Gentrification Plan Riles Up Bay Area Tenants

     OAKLAND, Calif. (CN) — Tenants of an apartment complex in Redwood City, California, sued its new owner in Federal Court this week, claiming the company bought the property with the intent of kicking out Latinos and appealing to young white and Asian workers in the tech industry.
     The Buckingham Apartments Tenants’ Association sued 180 Buckingham Property and its parent company, Trion Properties, claiming they violated the Fair Housing Act by buying a Latino-dominated apartment complex intending to evict them to make way for white tech workers.
     “This mass eviction has the purpose or effect of displacing non-white residents and families with children in favor of primarily Caucasian residents who work at high-tech companies on the mid-Peninsula, such as Facebook and Oracle,” the association says in the complaint.
     Buckingham Apartments is a 48-unit apartment building situated in an unincorporated area of Redwood City known as North Fair Oaks. The area is also known as “Little Michoacan” due to the large Hispanic population in the area.
     This past July, Trion Properties bought the complex and soon after announced its intention to “rebrand it.”
     In a statement announcing its acquisition, Trion did not disguise its intention to remake the property to appeal to tech workers, touting its proximity to Google, Oracle and other companies and noting Stanford University’s imminent plans to build a 1.5 million square foot auxiliary campus in Redwood City.
     “Rents at this property are currently 40 percent below market value, indicating tremendous upside potential,” Farhan Mahmood, director of acquisitions at Trion Properties, said in a statement posted on the real estate blog The Registry. “By repositioning and renovating this asset, we plan to bring rents up to market value while delivering an institutional-quality product at a huge discount to newer construction.”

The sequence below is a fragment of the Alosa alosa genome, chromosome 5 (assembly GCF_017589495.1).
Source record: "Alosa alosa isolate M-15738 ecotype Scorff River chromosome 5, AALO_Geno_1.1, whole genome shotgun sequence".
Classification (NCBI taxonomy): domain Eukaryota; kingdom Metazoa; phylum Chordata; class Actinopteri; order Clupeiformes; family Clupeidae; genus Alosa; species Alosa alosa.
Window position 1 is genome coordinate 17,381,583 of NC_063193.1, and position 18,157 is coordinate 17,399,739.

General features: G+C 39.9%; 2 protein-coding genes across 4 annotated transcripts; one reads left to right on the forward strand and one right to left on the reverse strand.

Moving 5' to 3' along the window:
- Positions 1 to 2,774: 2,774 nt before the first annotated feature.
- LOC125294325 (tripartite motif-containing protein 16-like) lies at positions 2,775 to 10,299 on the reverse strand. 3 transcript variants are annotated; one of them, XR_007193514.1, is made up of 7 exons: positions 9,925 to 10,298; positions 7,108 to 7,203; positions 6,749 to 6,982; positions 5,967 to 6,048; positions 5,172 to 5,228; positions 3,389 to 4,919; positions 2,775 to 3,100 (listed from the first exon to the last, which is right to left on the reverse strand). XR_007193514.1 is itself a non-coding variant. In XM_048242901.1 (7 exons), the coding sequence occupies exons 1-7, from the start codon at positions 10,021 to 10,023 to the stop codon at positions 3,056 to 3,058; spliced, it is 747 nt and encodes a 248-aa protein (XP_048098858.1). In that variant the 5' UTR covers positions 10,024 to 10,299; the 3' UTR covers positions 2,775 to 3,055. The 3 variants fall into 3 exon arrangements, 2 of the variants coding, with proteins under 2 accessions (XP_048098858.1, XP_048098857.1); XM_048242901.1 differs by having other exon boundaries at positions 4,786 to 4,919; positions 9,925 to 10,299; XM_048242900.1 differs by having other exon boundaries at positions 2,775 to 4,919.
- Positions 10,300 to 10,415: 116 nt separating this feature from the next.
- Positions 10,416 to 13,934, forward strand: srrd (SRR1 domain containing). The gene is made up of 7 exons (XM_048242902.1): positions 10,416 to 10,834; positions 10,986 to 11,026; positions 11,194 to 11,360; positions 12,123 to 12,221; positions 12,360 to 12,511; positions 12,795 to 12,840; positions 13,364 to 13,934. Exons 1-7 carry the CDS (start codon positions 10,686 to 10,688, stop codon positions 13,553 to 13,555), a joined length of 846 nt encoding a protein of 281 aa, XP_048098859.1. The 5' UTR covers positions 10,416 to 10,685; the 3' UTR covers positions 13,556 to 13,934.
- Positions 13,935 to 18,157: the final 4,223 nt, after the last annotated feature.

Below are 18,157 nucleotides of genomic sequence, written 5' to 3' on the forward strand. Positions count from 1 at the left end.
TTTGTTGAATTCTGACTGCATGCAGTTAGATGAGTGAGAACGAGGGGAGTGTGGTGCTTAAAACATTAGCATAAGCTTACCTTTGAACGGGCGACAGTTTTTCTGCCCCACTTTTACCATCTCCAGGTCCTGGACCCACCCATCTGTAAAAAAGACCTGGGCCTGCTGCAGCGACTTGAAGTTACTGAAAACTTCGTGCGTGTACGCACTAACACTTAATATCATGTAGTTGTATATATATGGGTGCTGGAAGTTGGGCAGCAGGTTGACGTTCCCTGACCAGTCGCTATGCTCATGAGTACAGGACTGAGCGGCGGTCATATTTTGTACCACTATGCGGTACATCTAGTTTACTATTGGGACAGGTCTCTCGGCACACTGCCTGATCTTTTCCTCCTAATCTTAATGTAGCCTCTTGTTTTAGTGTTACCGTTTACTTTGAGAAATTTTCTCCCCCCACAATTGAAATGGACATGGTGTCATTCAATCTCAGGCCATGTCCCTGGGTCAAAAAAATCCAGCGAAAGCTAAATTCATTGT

Plaintiff Juan Jimenez says these plans are illegal.
     Jimenez was served with an 60-day notice to move out on July 20, about six days after Trion bought the residence, after having lived there with his sister for two years. During that time, his monthly rent went from $1,500 to $1,700.
     Resident Laura Hernandez, who occupied a one-bedroom apartment, was also served a 60-day eviction notice in mid-July. Hernandez is also a plaintiff in the case.
     According to the U.S. Census, the population of North Fair Oaks is 73 percent Latino.
     Hernandez and Jiminez say Trion has a history of gentrification at the expense of minority populations in California, according to the complaint. The complaints cites a Trion project in Koreatown in Los Angeles; an apartment complex on the outskirts of Portland, Oregon, and its portfolio of East Bay properties as examples of its intent to capitalize off displacement of minority and low-income populations.
     “Defendants’ plans to attract residents of a ‘high-income demographic’ exclude Latinos residing in the Buckingham Apartments, Latinos in North Fair Oaks, or Latinos in the San Francisco Peninsula, and that defendants were aware that their plans would exclude such residents when they made them,” the association says in the complaint.
     Housing affordability in the Bay Area has been a lingering issue that some say has reached a crisis point.
     Business Insider compiled a list of the most expensive cities to pay rent in the United States, with San Francisco topping the list. Nearby Oakland ranked fourth and San Jose took the fifth spot. Expensive rental prices have extended to other communities on the Southern Peninsula, including Palo Alto, Sunnyside, Menlo Park and Redwood City.
     The association’s claims against Trion include violations of the federal Fair Housing Act and the California Civil Rights Act, unfair business practices and breach of contract. The tenants want compensatory and punitive damages along with an order prohibiting further evictions.
     They are represented by Liza Cristol-Deman of the firm Brancart & Brancart, Jason Tarricone of Community Legal Services in East Palo Alto, and Christina Von der Ahe Rayburn with Orrick, Harrington & Sutcliffe.
     Trion did not return an email requesting comment by press time.
     

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